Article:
My Father Who Art In Heaven was a post that had great meaning to me and I was pleased that others enjoyed it as well.   I will be reminiscing once again this coming Wednesday. 

           My last Thursday debate discussed the relevance of fiction versus nonfiction.  You are always welcome to go back to any previous debate and express your opinion.  This coming Thursday the debate will concern the jury system:  I'll tell what I think and I hope you'll tell me what you think.  By the way my daughter Emilee was the only one that wondered about the weird pictures on my Thursday post--did any one else wonder why they were there?

         Yesterday I present a poem on the topic of death  and received some nice comments.  Next Friday I'm going to talk about "spelunking" and how it relates to death.  If you don't know what spelunking is.... well stay tuned for next Friday and I hope to see you there.

          And now for the awards!

      I want to thank Carol Kilgore at Under the Tiki Hut for kindly bestowing a Prolific Blogger Award upon ol' me and my blog.  Thanks Carol-- I have been posting everyday (except one) since I started Tossing It Out back in September of 2009.  I have been trying to treat this writing mission like it is my job, which is part of my job plan I think, so to me it has been important to keep posting and make every attempt to put thought and quality into my posts.

       And I'm not the only prolific blogger out there.  Some of these bloggers may not post everyday, but they also have jobs or businesses to which they must give attention and doing the two is a feat which deserves admiration as well.   So in honor of the hard work and dedication they show to the blog world, I pass the award to the following:

Ernest Boston   at   My Worlds My Words My Worries --- I don't know if he'll know that I've passed this to him unless he reads this post because so far as I can tell his comments are turned off.  But this guy posts pretty regularly and he posts some pretty weird stuff that is quirky and thought provoking.  And according to his profile his "Primary Goal in Life: To be the nicest person in the Universe."  That is according to his definition of the word "nice".  

Judy Harper  at  Sixty Is Just the Beginning and A Creative Writer in Progress  -- Judy's actually got 3 blogs going, but I follow these two.  She was participating in the NaBloPoMo one post every day challenge for a while, so if nothing else she should be recognized for that.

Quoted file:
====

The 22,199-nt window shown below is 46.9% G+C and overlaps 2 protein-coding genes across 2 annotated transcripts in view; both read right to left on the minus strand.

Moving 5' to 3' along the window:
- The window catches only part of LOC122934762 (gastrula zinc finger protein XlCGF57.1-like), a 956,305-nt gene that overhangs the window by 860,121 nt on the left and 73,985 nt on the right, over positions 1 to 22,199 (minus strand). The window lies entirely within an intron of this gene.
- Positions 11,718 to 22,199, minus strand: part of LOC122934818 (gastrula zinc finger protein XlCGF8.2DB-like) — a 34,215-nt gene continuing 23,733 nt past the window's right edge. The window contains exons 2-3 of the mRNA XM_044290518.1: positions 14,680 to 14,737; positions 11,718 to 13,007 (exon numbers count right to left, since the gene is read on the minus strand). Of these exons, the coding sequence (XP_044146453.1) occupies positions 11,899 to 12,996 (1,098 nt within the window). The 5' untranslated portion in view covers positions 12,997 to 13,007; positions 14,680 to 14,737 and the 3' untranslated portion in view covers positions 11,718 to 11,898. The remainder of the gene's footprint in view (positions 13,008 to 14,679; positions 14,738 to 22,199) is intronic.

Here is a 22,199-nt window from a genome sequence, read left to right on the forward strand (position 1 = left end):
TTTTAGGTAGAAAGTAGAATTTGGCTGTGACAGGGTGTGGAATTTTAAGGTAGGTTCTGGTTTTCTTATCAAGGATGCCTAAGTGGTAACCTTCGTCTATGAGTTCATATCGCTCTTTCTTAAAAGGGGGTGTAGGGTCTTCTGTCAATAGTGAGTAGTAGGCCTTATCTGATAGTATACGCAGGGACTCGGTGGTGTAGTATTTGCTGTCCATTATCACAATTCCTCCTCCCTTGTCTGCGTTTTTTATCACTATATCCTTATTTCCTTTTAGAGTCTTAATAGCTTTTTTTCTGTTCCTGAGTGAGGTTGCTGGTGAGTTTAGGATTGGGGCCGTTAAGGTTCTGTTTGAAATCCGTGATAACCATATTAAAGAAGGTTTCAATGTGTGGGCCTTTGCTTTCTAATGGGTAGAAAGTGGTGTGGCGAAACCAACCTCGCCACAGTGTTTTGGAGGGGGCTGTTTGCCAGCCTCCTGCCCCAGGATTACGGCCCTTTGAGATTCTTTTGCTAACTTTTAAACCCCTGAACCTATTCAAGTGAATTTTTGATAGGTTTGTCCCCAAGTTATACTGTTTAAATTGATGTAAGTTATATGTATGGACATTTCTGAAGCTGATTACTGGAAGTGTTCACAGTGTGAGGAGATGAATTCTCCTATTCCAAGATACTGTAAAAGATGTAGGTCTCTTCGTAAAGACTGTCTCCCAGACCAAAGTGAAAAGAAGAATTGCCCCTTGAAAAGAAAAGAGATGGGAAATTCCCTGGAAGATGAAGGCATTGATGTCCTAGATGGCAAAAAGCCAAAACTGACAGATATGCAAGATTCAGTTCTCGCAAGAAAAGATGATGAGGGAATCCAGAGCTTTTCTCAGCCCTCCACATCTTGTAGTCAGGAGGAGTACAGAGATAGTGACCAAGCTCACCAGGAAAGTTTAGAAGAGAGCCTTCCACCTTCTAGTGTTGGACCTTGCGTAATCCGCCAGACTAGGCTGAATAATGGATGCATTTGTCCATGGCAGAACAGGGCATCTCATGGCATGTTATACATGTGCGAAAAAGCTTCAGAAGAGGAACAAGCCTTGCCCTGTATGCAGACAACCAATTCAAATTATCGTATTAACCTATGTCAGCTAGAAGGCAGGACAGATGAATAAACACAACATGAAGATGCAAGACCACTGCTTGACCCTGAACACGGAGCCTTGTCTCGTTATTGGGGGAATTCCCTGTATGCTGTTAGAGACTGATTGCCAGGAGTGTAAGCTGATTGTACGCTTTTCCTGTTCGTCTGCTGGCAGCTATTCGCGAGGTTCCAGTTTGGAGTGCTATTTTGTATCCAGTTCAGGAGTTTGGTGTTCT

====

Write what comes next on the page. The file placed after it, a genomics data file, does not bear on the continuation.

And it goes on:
Tamika  at The Write Worship   I don't think she ever posts on weekends and she has unplugged for a week at least once, but most of the time she's there almost every weekday.  After all, she does have a strong loyal following that counts on her posts.

B. Miller at B. Miller Fiction  -- Well, maybe potentially prolific.  I started following this writer with interest recently and curious to see where it will all go. Dark fiction?  Hmmm --the blog posts have been kind of thought-provoking so far.

          These are but a few of the really fine prolific blogs out there and many others are well deserving of this award.  Perhaps one of the above recipients will pass to one of you.

             Has time been going too fast for you?   What are you not getting done?   What slows your efforts down while time passes you by?

Friday, February 26, 2010

More Death Poetry

          We've been on the subject of graveyards and death over the past couple of Fridays so I thought we'd continue along that thematic line.  After all, death is easily linked to mystery, dream-life, and the unknown.  Fiction and poetry often deal with themes of death.  The thought of death more than likely passes through our thoughts on a daily basis.

           I recall staying at a  motel back in the summer of 1976 in Sturgis, Michigan.  At the time I was on tour with the Ken Griffin Magic Show.  We were one of the myriad magic presentations appearing at the Abbott's Magic Get Together, a giant world reknown four day gathering of magicians sponsored each year in Colon, Michigan by Abbott's Magic Company.  If my memory serves me correctly, next to the motel where we were staying was a large cemetery.  My attention was almost immediately drawn by some very realistic life size concrete trees that apparently served as grave markers.  I had never seen concrete tree grave markers like these before and have not seen any since.  Have any of you readers seen markers like these?

         After thinking about cemeteries last week that tree marker memory come back to me and I was further drawn to a forgotten poem I had composed sometime in 1968.  Curious about my old writings, I had been  going through old boxes of notebooks and papers and began digging out many old songs, poems, short stories, and other writings from high school and college.  I may continue to share some of these findings in the future, but today I present to a poem about death.

                                          UNTITLED (1968)                                         

                                   Look at the leaves
                                    Blowing helplessly in the wind.
                                  Somebody help them;
                                    They cannot help themselves.